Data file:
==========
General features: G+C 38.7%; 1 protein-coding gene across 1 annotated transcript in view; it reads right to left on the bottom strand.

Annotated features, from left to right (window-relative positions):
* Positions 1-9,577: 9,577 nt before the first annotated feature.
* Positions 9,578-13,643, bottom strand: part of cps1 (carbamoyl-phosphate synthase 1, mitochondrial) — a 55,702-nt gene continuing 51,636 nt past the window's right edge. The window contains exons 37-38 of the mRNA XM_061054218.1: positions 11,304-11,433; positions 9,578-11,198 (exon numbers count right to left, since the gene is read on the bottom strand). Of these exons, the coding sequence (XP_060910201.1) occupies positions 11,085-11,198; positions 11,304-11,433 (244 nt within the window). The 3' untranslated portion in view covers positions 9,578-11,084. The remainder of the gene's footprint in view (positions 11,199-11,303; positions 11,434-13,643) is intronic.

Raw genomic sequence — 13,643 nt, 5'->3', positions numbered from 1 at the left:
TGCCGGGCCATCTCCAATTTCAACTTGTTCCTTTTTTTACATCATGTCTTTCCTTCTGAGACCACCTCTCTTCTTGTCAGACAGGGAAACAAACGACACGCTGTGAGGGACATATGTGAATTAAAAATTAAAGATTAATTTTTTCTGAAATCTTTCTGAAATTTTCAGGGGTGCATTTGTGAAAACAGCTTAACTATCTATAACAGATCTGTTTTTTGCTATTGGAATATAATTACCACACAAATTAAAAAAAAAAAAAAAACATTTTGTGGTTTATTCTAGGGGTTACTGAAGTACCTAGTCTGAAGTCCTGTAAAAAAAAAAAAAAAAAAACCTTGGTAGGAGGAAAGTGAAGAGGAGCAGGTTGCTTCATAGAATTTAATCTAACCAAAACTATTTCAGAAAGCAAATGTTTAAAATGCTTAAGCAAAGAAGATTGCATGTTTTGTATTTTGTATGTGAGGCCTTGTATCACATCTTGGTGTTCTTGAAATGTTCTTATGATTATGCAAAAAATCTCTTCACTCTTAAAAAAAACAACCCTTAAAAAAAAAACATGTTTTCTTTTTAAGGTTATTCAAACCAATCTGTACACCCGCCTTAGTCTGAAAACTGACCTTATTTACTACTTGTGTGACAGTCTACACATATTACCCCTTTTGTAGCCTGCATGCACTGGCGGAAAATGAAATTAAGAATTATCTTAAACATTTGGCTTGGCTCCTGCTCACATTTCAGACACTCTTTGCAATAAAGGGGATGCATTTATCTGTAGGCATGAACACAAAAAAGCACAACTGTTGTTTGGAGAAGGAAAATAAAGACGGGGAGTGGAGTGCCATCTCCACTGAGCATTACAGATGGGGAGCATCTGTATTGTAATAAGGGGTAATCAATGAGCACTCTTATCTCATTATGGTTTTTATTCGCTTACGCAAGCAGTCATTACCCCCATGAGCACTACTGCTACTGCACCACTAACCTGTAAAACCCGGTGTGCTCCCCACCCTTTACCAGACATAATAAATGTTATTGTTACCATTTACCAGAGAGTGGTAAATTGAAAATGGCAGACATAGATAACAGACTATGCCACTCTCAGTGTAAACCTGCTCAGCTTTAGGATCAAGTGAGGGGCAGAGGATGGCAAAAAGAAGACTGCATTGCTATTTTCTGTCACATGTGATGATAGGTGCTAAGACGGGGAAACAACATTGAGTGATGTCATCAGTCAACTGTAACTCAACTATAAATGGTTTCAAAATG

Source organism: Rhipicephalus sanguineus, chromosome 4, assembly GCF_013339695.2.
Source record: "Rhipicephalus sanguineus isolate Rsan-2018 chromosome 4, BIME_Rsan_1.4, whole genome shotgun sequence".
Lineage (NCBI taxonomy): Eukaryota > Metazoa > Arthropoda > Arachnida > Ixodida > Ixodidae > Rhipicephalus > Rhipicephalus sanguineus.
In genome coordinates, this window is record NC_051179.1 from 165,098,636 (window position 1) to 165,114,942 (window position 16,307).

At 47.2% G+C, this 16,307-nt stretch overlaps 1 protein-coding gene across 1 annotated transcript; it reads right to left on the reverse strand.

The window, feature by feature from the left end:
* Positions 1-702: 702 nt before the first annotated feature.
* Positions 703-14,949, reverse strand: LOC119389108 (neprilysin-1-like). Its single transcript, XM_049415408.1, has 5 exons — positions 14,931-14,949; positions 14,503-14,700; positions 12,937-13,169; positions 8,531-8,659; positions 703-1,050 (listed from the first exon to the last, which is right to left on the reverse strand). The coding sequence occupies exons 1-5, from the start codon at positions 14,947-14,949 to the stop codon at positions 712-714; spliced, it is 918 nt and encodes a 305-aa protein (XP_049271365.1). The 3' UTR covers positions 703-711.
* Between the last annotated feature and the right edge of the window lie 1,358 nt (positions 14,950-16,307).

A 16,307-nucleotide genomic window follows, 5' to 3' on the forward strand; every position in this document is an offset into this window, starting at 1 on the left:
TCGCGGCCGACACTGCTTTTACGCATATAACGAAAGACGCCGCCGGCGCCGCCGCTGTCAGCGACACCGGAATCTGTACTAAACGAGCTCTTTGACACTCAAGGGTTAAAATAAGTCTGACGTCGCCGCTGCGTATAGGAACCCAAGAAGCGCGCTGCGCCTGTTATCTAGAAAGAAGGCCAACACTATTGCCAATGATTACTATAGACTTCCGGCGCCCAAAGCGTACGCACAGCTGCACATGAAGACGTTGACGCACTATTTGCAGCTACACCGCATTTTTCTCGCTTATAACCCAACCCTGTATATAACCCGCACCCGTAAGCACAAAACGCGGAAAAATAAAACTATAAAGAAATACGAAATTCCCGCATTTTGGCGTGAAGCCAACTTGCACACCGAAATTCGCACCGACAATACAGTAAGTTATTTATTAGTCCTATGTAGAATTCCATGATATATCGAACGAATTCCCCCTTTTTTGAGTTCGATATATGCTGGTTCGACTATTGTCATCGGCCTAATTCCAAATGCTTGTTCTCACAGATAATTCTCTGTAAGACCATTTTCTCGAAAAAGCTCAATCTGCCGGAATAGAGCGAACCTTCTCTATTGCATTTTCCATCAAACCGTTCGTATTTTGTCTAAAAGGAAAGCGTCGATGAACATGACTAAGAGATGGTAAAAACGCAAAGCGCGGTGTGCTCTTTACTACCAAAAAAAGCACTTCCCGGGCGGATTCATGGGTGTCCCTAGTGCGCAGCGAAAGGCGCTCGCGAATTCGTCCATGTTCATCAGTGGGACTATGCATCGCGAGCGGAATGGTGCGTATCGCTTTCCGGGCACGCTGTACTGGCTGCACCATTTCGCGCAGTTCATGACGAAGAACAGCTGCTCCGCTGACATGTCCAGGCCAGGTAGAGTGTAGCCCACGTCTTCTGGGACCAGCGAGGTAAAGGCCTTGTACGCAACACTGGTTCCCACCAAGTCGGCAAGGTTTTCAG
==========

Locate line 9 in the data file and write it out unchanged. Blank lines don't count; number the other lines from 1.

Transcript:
Lineage (NCBI taxonomy): Eukaryota > Metazoa > Arthropoda > Arachnida > Ixodida > Ixodidae > Rhipicephalus > Rhipicephalus sanguineus.